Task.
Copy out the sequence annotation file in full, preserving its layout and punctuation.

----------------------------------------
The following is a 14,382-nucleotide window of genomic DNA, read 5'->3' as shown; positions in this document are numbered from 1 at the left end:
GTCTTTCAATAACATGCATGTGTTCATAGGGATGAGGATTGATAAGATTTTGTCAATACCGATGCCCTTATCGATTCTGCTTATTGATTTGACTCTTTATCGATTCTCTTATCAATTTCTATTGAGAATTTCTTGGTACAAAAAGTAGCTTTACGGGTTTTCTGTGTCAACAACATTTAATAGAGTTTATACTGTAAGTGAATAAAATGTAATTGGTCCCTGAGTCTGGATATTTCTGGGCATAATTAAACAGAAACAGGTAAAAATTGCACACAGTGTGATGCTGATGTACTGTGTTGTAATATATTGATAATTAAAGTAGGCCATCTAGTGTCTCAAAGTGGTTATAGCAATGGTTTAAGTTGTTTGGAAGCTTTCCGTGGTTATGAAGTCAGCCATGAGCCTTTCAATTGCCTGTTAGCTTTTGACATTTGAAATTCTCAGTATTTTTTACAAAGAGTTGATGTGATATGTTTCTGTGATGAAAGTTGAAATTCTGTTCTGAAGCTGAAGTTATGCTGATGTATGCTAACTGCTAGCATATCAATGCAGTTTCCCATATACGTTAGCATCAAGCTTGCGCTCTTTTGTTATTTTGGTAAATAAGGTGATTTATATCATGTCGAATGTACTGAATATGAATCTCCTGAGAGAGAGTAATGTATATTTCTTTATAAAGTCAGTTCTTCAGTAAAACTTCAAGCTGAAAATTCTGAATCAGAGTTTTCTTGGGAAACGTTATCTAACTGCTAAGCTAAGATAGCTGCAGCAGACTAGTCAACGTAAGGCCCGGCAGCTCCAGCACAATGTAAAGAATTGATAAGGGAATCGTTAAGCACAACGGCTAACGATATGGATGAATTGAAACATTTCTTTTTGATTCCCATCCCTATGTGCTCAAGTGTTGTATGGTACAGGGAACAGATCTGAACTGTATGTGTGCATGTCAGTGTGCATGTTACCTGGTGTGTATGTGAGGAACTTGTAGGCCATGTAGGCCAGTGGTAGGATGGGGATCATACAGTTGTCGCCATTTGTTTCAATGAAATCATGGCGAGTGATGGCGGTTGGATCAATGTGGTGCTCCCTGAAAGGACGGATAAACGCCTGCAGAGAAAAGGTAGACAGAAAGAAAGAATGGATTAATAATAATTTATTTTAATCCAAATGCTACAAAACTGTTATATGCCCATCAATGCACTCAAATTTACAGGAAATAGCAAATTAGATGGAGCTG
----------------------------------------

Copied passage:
The following is a 14,382-nucleotide window of genomic DNA, read 5'->3' as shown; positions in this document are numbered from 1 at the left end:
GTCTTTCAATAACATGCATGTGTTCATAGGGATGAGGATTGATAAGATTTTGTCAATACCGATGCCCTTATCGATTCTGCTTATTGATTTGACTCTTTATCGATTCTCTTATCAATTTCTATTGAGAATTTCTTGGTACAAAAAGTAGCTTTACGGGTTTTCTGTGTCAACAACATTTAATAGAGTTTATACTGTAAGTGAATAAAATGTAATTGGTCCCTGAGTCTGGATATTTCTGGGCATAATTAAACAGAAACAGGTAAAAATTGCACACAGTGTGATGCTGATGTACTGTGTTGTAATATATTGATAATTAAAGTAGGCCATCTAGTGTCTCAAAGTGGTTATAGCAATGGTTTAAGTTGTTTGGAAGCTTTCCGTGGTTATGAAGTCAGCCATGAGCCTTTCAATTGCCTGTTAGCTTTTGACATTTGAAATTCTCAGTATTTTTTACAAAGAGTTGATGTGATATGTTTCTGTGATGAAAGTTGAAATTCTGTTCTGAAGCTGAAGTTATGCTGATGTATGCTAACTGCTAGCATATCAATGCAGTTTCCCATATACGTTAGCATCAAGCTTGCGCTCTTTTGTTATTTTGGTAAATAAGGTGATTTATATCATGTCGAATGTACTGAATATGAATCTCCTGAGAGAGAGTAATGTATATTTCTTTATAAAGTCAGTTCTTCAGTAAAACTTCAAGCTGAAAATTCTGAATCAGAGTTTTCTTGGGAAACGTTATCTAACTGCTAAGCTAAGATAGCTGCAGCAGACTAGTCAACGTAAGGCCCGGCAGCTCCAGCACAATGTAAAGAATTGATAAGGGAATCGTTAAGCACAACGGCTAACGATATGGATGAATTGAAACATTTCTTTTTGATTCCCATCCCTATGTGCTCAAGTGTTGTATGGTACAGGGAACAGATCTGAACTGTATGTGTGCATGTCAGTGTGCATGTTACCTGGTGTGTATGTGAGGAACTTGTAGGCCATGTAGGCCAGTGGTAGGATGGGGATCATACAGTTGTCGCCATTTGTTTCAATGAAATCATGGCGAGTGATGGCGGTTGGATCAATGTGGTGCTCCCTGAAAGGACGGATAAACGCCTGCAGAGAAAAGGTAGACAGAAAGAAAGAATGGATTAATAATAATTTATTTTAATCCAAATGCTACAAAACTGTTATATGCCCATCAATGCACTCAAATTTACAGGAAATAGCAAATTAGATGGAGCTG